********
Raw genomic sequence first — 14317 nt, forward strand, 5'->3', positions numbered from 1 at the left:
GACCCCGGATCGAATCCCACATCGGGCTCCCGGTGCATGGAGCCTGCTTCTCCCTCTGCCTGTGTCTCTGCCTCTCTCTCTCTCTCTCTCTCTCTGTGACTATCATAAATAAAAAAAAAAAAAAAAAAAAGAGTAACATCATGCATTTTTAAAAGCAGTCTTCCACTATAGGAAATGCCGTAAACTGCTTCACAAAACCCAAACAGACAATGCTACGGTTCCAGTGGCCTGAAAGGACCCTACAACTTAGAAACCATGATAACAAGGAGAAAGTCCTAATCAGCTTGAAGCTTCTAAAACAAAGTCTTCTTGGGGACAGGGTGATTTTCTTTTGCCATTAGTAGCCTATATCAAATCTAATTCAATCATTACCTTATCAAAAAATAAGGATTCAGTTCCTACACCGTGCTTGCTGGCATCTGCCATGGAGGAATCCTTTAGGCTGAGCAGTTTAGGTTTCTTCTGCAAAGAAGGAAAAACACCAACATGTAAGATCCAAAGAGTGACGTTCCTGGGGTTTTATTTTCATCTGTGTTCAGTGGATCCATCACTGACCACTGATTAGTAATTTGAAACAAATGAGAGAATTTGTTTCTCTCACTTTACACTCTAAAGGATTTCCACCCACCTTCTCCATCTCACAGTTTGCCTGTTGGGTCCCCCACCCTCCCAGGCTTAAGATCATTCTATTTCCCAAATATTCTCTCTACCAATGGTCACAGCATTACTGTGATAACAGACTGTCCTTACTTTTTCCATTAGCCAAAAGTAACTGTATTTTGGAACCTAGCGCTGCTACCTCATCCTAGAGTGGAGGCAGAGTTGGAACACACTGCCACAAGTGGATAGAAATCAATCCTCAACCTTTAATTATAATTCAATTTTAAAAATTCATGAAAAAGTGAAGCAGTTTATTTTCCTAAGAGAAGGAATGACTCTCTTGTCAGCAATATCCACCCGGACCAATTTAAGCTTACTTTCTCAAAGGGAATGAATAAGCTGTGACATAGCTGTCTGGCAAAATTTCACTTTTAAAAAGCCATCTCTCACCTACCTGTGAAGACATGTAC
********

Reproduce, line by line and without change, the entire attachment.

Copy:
Raw genomic sequence first — 14317 nt, forward strand, 5'->3', positions numbered from 1 at the left:
GACCCCGGATCGAATCCCACATCGGGCTCCCGGTGCATGGAGCCTGCTTCTCCCTCTGCCTGTGTCTCTGCCTCTCTCTCTCTCTCTCTCTCTCTGTGACTATCATAAATAAAAAAAAAAAAAAAAAAAAGAGTAACATCATGCATTTTTAAAAGCAGTCTTCCACTATAGGAAATGCCGTAAACTGCTTCACAAAACCCAAACAGACAATGCTACGGTTCCAGTGGCCTGAAAGGACCCTACAACTTAGAAACCATGATAACAAGGAGAAAGTCCTAATCAGCTTGAAGCTTCTAAAACAAAGTCTTCTTGGGGACAGGGTGATTTTCTTTTGCCATTAGTAGCCTATATCAAATCTAATTCAATCATTACCTTATCAAAAAATAAGGATTCAGTTCCTACACCGTGCTTGCTGGCATCTGCCATGGAGGAATCCTTTAGGCTGAGCAGTTTAGGTTTCTTCTGCAAAGAAGGAAAAACACCAACATGTAAGATCCAAAGAGTGACGTTCCTGGGGTTTTATTTTCATCTGTGTTCAGTGGATCCATCACTGACCACTGATTAGTAATTTGAAACAAATGAGAGAATTTGTTTCTCTCACTTTACACTCTAAAGGATTTCCACCCACCTTCTCCATCTCACAGTTTGCCTGTTGGGTCCCCCACCCTCCCAGGCTTAAGATCATTCTATTTCCCAAATATTCTCTCTACCAATGGTCACAGCATTACTGTGATAACAGACTGTCCTTACTTTTTCCATTAGCCAAAAGTAACTGTATTTTGGAACCTAGCGCTGCTACCTCATCCTAGAGTGGAGGCAGAGTTGGAACACACTGCCACAAGTGGATAGAAATCAATCCTCAACCTTTAATTATAATTCAATTTTAAAAATTCATGAAAAAGTGAAGCAGTTTATTTTCCTAAGAGAAGGAATGACTCTCTTGTCAGCAATATCCACCCGGACCAATTTAAGCTTACTTTCTCAAAGGGAATGAATAAGCTGTGACATAGCTGTCTGGCAAAATTTCACTTTTAAAAAGCCATCTCTCACCTACCTGTGAAGACATGTAC